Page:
We’ve had debates on whether it is important to have New Year’s resolutions or if you should just stick to old guns and start a new war.
I’m a big believer in everything you do having perspective, so there’s a ritual I have every end of the year.
I take a book and write down all the achievements I made that year. I then flip a page and write down all my failures.
I tend to focus on the failures and ask myself why I failed and how to improve. The achievements will give you a measure of progress – the failures will give you new challenges and new ways of doing things.
Since it’s a new year, let’s do things differently for if we continue with the old ways, we’ll end up with the same results.
Family and friends
As a screensaver on my phone’s lock screen, I’ve put up most of the new habits that I need to adopt and follow. Every time my phone locks, I’m reminded of my goals.
One of the areas of focus is spending more time with family and close friends who believe in the vision and qualify to be called family. There’s also getting positive energy from my surroundings.
We recently had a Kaka Empire dinner at one of the fancy hotels in Nairobi, and it just so happened that one of the people I had been planning to meet was in the hotel lobby.
We talked for a few minutes, and then I noticed he was carrying a book – it had a black and white cover with yellow and white writings on it. I took a closer look and noticed its title: Sacked? So What! by Vincent Ogutu.
As the conversation continued, he noticed that my focus kept shifting to the book in his hand. When we were done and were saying our goodbyes, he handed me the book and insisted that I read it and then give it back to him after I was done.
If you have been a regular of this column, you’ll have noticed that I am not big on quotes. I feel quotes are a reflection of one’s understanding.
If Mandela came up with a quote while he was in prison, then he has the primary meaning. We will understand it in our context. So I tell my friends and the few people that I mentor that every time you read a quote, apply it to your life if you hope to give it meaning.
The book had many quotes, and this is how I applied them in my context.
“Your time is limited; don’t waste it living someone else’s life.” – Steve Jobs
Be original. At the beginning of my career, I wanted to be Chiwawa so badly, and then I got the chance to interact with him on a personal level and I realised everyone has his own path, and it would take me years to join his lane. We are all built differently, and trying to be him was just a waste of my time.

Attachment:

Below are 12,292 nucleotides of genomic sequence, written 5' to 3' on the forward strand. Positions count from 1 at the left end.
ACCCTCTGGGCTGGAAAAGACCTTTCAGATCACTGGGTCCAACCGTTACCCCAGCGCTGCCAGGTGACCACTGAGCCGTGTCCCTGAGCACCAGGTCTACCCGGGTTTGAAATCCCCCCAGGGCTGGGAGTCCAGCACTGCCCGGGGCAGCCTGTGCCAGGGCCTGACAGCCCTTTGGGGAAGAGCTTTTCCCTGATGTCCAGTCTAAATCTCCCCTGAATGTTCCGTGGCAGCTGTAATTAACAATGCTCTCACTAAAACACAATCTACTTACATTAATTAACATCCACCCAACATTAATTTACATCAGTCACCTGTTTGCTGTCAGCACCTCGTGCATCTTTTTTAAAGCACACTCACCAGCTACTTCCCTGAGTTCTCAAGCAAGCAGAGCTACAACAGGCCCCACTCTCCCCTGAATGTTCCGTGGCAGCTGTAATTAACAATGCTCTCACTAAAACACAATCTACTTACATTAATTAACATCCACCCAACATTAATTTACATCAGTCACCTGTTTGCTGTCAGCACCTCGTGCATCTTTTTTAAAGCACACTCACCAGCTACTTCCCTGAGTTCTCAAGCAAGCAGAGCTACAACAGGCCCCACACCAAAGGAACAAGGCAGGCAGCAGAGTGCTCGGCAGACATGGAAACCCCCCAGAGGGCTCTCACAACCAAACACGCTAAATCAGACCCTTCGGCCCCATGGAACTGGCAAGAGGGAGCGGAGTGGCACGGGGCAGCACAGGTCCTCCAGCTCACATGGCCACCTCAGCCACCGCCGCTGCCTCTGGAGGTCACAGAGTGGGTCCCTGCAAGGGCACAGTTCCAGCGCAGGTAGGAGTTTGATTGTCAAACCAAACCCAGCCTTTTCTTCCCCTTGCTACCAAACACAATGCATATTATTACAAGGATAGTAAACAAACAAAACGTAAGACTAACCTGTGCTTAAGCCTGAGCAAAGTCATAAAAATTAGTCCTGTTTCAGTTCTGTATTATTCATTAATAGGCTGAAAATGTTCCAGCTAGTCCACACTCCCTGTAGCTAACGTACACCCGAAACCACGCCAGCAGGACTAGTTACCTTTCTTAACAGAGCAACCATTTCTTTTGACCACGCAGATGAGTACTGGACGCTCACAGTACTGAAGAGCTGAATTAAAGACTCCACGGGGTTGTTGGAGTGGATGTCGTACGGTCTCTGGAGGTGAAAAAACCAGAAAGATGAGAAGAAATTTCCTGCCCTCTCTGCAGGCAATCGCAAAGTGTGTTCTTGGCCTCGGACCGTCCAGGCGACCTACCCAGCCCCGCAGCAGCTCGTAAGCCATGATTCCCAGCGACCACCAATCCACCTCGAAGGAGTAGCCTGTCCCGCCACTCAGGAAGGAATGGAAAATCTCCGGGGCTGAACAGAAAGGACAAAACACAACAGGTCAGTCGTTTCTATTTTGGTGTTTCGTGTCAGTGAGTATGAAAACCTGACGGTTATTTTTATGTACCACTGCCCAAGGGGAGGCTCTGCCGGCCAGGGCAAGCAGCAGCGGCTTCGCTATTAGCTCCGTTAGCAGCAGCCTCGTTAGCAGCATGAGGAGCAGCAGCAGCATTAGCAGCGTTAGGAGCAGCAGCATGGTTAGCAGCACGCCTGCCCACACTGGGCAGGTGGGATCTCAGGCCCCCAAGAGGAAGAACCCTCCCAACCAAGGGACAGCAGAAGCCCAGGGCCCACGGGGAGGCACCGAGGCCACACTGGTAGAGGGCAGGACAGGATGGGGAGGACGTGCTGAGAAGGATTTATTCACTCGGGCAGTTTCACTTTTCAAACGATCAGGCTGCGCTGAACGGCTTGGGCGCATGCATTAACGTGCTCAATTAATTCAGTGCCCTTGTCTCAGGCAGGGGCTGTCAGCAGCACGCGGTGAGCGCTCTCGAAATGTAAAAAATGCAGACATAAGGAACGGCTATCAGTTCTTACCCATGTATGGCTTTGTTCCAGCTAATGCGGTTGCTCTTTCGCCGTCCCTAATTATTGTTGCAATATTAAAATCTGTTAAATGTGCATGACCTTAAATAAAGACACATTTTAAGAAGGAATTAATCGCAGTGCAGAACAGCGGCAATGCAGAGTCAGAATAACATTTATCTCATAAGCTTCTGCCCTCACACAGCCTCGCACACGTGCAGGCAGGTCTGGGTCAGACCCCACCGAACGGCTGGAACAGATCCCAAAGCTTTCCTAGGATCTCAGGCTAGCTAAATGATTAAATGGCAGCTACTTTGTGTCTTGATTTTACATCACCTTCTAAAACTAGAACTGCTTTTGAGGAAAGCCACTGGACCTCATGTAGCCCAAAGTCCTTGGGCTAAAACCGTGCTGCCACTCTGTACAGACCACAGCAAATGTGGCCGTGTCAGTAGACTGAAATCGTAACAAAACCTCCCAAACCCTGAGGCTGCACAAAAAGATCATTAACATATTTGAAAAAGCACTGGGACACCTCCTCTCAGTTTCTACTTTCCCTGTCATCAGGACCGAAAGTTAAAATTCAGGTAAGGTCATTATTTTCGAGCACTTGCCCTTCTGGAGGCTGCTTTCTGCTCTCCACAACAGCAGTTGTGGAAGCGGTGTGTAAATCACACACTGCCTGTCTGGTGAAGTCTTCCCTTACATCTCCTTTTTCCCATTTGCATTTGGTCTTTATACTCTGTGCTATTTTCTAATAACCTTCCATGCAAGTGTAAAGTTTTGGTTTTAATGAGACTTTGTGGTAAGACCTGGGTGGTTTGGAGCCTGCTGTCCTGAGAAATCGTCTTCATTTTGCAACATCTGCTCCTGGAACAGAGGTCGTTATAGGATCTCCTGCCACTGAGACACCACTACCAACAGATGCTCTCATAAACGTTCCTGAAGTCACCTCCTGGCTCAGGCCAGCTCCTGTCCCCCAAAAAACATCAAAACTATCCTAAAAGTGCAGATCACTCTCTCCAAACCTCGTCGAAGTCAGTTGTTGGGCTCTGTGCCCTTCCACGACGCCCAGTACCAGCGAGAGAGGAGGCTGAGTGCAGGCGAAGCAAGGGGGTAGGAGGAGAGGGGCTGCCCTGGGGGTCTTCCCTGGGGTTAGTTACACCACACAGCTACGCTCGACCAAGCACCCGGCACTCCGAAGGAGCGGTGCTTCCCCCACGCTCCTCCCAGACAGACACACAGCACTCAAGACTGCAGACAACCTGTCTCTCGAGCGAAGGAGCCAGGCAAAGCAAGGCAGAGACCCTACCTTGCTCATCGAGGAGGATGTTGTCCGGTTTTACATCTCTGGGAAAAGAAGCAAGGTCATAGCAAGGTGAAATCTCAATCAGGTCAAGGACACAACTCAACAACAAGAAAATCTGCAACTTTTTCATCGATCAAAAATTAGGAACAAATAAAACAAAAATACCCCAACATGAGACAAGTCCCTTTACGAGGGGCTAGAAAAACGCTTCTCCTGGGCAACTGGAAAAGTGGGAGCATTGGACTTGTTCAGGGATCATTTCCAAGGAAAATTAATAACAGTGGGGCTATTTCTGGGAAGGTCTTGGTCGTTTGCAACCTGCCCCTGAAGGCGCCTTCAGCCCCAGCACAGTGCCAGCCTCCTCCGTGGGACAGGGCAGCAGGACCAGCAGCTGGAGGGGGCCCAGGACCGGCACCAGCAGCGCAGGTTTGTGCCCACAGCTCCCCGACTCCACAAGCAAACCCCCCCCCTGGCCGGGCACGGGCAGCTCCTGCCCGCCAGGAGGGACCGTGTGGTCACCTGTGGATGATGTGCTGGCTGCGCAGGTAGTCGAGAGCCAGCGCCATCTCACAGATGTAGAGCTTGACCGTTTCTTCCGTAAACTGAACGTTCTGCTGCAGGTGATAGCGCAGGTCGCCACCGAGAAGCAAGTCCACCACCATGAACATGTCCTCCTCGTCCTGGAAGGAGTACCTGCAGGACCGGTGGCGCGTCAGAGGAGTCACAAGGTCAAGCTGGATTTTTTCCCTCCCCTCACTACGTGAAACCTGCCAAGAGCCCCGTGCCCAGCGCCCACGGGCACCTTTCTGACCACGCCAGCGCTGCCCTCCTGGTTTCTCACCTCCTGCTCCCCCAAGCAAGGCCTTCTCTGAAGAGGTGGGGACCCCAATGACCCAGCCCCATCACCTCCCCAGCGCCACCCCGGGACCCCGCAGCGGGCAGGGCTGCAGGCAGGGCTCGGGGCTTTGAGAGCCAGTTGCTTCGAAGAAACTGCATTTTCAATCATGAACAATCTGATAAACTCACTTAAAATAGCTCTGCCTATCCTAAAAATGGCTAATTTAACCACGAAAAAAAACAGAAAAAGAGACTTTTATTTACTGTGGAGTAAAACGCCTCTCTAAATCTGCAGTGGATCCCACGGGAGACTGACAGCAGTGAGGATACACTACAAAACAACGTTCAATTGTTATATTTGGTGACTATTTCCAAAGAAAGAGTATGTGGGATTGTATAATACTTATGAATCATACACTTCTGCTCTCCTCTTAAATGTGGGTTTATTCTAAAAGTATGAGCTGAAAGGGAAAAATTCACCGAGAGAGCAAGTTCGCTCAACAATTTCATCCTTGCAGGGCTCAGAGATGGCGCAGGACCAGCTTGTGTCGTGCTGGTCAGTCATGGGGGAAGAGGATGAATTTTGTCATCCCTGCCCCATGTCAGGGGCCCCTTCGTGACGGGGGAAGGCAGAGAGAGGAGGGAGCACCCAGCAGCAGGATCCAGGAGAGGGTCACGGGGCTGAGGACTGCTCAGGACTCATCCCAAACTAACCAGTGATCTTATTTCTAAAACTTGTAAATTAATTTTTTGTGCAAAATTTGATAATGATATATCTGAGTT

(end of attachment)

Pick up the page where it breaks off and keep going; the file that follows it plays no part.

(Now take this quote – and the rest that follow – and apply the same formula to your life story.)
“I am always doing that which I cannot do, in order that I may learn how to do it.” – Pablo Picasso
Find new ways of doing things. If I had not attempted to design the Kaka Empire logo way back when, and put structures in place, then we would never be what we are today. It was uncharted territory then, and it has taken many failures to make it work. Take new risks, and since its all growth now, they’re calculated risks.
“The question isn’t who is going to let me in, it’s who is going to stop me.” – Ayn Rand
This quote is very powerful, especially in the context of my career. When I finished my first music video and it seemed impossible to get my song on radio, I came up with marketing strategies that got presenters to call me. When it looked impossible, I was most motivated. It’s a similar story with Kaka Empire. The only person who can stop this dream is myself.
There were quotes at the opening of each and every chapter, but the main idea behind the book was that if one door closes, go through the window. Or create your own door.
As we start the second half of this month, I wish you the best and hope you’re able to open new doors and windows. And another thing, read more books.
The writer is an award-winning artiste and entrepreneur.